If you donât have a surplus, make one. Do you have a winter coat you havenât worn in years or an old computer, coffee machine or television that still works but you donât use? Sell them and reap the rewards of extra cash and a roomier closet.
Your emergency fund: There when you need it
Ultimately, an emergency fund offers an important financial cushion. Not only does it help cover unexpected expenses, it can also keep you afloat during rocky times. No matter the situation, if youâve found yourself in a financial position where you need to act now, then now may be the right time to spend your emergency fund.
Now that you know how to use your emergency fund during a recession, you may want to master some more recession-proof strategies. Keep reading to find out how parents can learn how to protect their retirement savings from a recession.
1 The Associated Press-NORC Center for Public Affairs Research. May 2020. Economic Attitudes as the Country Starts to Reopen. https://apnorc.org/projects/economic-attitudes-as-the-country-starts-to-reopen/
The post Deciding When to Use Your Emergency Fund: Is Now the Right Time? appeared first on Discover Bank – Banking Topics Blog.
The COVID-19 pandemic has been the biggest overnight financial shakeup in our countryâs history. Its effects will be felt for years into the future, if not permanently. On the economic front, itâs caused a huge change in consumer spending, largely due to how peopleâs income and living/working patterns have shifted.
How Income Is Changing
According to a July report from the Congressional Research Service, the big changes in household income hasnât affected everyone equally. Those who are hardest-hit already had a lower income to begin with âÂ families with children, and non-white people. For example, 71% of parents earning under $25,000 per year have lost income, compared to only 33% of child-free households earning more than $200,000 per year.Â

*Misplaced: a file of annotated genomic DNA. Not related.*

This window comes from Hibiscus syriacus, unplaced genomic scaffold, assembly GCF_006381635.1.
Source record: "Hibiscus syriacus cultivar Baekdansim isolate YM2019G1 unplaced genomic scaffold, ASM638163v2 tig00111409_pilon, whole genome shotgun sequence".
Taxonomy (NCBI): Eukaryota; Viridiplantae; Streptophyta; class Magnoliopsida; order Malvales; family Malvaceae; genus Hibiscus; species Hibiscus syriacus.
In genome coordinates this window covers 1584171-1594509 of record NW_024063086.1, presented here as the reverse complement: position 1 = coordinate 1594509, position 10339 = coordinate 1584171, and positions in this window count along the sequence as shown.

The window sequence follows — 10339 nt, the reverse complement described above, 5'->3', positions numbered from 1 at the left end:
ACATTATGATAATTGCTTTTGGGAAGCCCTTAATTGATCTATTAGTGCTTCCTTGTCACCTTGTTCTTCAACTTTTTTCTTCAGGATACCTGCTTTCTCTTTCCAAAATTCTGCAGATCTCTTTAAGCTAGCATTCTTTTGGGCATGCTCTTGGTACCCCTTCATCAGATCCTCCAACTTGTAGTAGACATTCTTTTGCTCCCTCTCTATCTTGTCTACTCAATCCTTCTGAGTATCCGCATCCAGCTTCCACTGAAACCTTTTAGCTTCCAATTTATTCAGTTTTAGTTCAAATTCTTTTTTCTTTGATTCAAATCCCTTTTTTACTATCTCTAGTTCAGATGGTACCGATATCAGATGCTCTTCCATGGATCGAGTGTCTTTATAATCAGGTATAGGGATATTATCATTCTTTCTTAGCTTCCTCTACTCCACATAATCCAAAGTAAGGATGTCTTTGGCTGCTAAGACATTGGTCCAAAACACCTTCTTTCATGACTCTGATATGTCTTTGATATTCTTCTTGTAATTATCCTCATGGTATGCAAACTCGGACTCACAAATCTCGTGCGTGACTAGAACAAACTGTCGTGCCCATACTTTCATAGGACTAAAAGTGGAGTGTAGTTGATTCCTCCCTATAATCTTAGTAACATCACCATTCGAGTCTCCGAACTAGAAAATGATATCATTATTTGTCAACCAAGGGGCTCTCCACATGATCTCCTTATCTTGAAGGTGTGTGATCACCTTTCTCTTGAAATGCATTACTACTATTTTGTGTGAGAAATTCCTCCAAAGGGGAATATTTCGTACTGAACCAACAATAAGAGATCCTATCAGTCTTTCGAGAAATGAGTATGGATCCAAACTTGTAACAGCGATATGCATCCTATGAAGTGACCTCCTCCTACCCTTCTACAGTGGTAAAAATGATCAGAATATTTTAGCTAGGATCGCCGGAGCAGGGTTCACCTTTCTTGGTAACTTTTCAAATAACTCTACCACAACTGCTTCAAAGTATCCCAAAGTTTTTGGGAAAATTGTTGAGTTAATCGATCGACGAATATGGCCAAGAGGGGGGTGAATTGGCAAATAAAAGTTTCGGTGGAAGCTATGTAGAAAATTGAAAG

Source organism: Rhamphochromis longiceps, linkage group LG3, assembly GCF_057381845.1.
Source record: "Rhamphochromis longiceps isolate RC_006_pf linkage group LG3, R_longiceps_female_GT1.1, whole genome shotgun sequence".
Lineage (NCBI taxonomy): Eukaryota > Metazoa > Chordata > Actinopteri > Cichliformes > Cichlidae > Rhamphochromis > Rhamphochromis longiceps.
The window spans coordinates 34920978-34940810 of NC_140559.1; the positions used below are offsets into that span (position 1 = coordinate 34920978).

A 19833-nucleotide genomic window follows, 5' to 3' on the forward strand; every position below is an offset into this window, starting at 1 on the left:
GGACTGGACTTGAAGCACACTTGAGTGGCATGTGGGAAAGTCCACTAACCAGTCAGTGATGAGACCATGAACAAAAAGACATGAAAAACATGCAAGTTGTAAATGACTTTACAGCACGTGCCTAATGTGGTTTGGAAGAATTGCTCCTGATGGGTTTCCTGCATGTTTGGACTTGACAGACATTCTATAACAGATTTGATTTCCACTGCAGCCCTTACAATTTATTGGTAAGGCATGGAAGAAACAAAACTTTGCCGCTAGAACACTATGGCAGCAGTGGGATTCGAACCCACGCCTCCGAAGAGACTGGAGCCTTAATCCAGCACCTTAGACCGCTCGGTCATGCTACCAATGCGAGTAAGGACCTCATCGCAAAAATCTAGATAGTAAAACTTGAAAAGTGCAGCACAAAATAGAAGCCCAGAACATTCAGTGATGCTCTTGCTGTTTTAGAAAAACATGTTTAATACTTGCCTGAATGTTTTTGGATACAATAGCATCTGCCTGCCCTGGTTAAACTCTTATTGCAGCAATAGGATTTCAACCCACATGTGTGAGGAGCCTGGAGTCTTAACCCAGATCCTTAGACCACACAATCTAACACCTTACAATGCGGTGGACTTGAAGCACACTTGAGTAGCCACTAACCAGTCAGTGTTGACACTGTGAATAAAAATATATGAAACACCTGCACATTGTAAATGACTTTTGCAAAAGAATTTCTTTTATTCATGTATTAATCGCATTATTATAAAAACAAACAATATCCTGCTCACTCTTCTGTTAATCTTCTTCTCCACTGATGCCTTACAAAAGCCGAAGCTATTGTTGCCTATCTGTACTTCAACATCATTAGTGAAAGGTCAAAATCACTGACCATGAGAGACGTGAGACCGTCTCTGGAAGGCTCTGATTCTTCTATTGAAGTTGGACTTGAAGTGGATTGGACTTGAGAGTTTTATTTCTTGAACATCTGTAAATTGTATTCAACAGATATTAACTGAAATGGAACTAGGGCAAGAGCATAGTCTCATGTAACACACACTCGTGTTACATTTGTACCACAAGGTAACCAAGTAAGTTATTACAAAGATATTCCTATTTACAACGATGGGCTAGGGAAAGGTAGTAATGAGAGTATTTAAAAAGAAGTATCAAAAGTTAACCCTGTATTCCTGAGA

In other words, the rich are staying rich (and even getting richer), while the poor are getting poorer. And since these high-earners are increasingly working from home, itâs caused massive shake-ups in consumer spending, with winners and losers on all fronts.
Top Spending Categories of 2020
The average family earned $68,703 (or $5,725 per month) during 2019, according to Census data. We donât yet know what itâll be for 2020, although itâll almost certainly be lower when averaged across the entire population, including those with and without income losses. Hereâs how the loss in income is affecting what people are spending their money on.Â
Pre-Pandemic: In 2019, the average household spent $579 on alcohol, according to the Bureau of Labor Statistics (BLS).
Pandemic: In April of 2020, alcohol spending was up by approximately 50%, according to an analysis from The New York Times.
With everyone stuck at home and a looming sense of existential doom everywhere you look, itâs no wonder that spending on alcohol has increased. The way people are buying their alcohol is shifting, too, according to a May 2020 Nielsen report. In-store sales of booze jumped by around 26% compared to the same time a year ago. Online sales were even more popular, with a 477% jump in direct-to-your-door delivery service.
In addition, people shifted to buying larger packages of alcohol, with a 20% jump in sales of 24- and 30-packs of beer and cider, and a 2% decrease in sales of six-packs. Sales of boxed wine in particular were also up by 44% from the previous year, as was 1.75L Costco-sized jugs of hard liquor, with a 47% increase.
Pre-Pandemic: The average family spent $4,643 on groceries in 2019, according to the BLS.
Pandemic: Grocery spending is up by 10%, according to an October report by The New York Times.
Whether itâs the sourdough bread craze or cozy comfort foods, many people have gotten a crash course in cooking from home over the past few months. And although groceries have always been a big part of the household budget (especially if you have teenagers), theyâre higher now than theyâve ever been before.Â
However, you can get your groceries in a lot of ways, and some are booming more than others right now. For example, an earlier survey from The New York Times in April showed that while spending at supermarkets was largely the same compared to the prior year, spending at online grocers was up by 80%, food delivery spending was up by 50%, and spending on meal kits surged by 40%. This isnât surprising, as many people are still (rightfully) wary of packed grocery stores and are instead opting for the convenience of ready-to-cook-from-home meals.